Even a University-educated Chinese, Portuguese or Spanish native speaker who has acquired English– like my Mexican friend Emanuel, or my climbing partners Polly and Teresa– will often not acquire the third-peson -s until way after they have acquired much more “complex” structures such as the past conditional. (Polly, from China, has two degrees from English universities, a few million in the bank, has bought and sold a few businesses, has been living and working– and reading– in Canada for twenty years, and still says “I hope he run with me tomorrow.”)

Yet, in a typical textbook the words for you are, good and three are introduced– and practised– WAY before such “advanced” forms as the past subjunctive. So textbooks get it wrong.

But the question remains: how do we teach such supposedly complex structures as the subjunctive?

Easy:
a) you keep it 100% comprehensible
B) you provide loads of repetitions, and
C) you don’t expect the kids to internalise whatever “advanced grammar” rule you are teaching right away.
D) if it’s aural (listening input), all the above apply, and include written support to boost comprehensibility

For example, the Spanish “quiero que seas mi novio/a” (I want that you be my boy/girlfriend) is– in traditional terms– “complex.” It has a subordinate clause and the subjunctive.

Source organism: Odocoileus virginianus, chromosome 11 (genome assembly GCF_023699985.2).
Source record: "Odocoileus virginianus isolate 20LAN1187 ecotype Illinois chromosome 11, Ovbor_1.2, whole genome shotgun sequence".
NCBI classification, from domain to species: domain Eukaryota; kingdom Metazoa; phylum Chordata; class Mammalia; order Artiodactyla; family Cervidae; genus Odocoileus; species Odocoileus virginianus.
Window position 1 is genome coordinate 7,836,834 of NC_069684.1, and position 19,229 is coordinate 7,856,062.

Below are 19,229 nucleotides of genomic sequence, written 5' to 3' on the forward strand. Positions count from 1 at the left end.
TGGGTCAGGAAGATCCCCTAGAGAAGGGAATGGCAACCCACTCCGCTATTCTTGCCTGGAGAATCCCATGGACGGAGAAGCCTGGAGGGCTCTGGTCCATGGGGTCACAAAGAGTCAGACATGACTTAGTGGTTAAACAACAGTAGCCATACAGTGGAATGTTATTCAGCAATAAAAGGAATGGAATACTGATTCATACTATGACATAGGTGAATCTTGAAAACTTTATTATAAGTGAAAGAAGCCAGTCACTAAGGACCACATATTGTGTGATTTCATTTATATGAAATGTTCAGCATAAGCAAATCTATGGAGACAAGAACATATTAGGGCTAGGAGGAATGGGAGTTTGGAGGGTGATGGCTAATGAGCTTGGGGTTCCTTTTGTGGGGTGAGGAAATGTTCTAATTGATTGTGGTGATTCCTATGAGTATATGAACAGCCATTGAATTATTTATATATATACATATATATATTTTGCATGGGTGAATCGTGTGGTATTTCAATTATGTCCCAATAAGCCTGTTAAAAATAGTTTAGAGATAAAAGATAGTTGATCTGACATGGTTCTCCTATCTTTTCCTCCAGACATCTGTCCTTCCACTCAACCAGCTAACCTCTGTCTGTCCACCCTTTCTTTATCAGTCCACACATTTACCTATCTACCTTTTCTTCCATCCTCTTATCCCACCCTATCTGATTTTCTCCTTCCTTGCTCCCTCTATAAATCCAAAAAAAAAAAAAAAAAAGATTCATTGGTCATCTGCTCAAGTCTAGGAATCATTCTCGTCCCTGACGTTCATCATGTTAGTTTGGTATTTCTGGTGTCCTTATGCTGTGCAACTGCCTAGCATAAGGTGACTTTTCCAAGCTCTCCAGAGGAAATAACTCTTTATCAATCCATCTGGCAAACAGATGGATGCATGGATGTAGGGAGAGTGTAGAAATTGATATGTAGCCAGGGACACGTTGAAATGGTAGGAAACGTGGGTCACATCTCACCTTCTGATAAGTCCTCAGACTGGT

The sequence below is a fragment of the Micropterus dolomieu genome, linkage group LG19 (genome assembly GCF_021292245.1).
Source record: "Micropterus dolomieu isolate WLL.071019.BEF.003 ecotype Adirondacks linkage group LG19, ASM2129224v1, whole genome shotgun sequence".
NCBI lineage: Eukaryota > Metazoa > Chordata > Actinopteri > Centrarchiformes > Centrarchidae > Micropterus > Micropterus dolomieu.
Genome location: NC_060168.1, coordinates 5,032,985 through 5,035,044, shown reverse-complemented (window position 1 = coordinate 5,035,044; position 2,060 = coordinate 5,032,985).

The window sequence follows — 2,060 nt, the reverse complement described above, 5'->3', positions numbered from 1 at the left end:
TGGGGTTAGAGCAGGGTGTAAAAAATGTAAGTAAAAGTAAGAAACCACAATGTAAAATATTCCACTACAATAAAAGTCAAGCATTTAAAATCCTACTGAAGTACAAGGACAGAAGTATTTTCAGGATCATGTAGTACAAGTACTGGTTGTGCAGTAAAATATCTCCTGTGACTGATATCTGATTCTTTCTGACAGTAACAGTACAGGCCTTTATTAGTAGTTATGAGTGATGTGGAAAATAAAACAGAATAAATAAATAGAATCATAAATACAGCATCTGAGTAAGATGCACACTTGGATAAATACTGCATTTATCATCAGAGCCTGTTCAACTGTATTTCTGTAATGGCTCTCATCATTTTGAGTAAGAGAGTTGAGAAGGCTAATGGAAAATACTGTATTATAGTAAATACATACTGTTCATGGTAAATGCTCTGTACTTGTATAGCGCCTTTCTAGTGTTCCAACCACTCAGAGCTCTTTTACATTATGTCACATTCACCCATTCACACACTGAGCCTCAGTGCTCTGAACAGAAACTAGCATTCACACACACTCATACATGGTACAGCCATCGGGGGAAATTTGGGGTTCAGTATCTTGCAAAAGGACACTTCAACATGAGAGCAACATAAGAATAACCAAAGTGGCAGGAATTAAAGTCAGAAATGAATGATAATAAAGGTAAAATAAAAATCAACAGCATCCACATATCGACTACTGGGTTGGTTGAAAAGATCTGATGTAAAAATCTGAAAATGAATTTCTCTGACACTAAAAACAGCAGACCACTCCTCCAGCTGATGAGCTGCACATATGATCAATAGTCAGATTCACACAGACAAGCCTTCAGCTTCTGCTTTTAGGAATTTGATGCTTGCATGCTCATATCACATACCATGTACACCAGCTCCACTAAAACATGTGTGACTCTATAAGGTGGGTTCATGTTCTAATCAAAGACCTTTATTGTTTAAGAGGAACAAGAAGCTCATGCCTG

If I am teaching a story, I’ll throw that in there as dialogue. I’ll have “quería que fuera” with translation on the board. I narrate “Rochelle quería que David Beckham fuera su novio” (Rochelle wanted that David Beckham be her boyfriend). I then ask my actress (in present tense) “¿quieres que sea tu novio DB?” (Do you want that DB be your boyfriend?) and have her respond with “Sí, quiero que sea mi novio” (yes, I want that he be my BF). I’ll also include dialogue where Rochelle meets DB and says “David. Eres muy guapo. ¡Quiero que seas mi novio!” (You are very handsome, I want that you be my BF!)

I will also ask the class comprehension questions: “when I say quería que DB fuera su novio, what am I saying?” and I’ll circle the sentence. I’ll also ask my actress lots of questions: “¿quieres que George W. Bush sea tu novio?” etc and when I do this, I’ll ask the class “what am I asking Rochelle?”

Now, note carefully: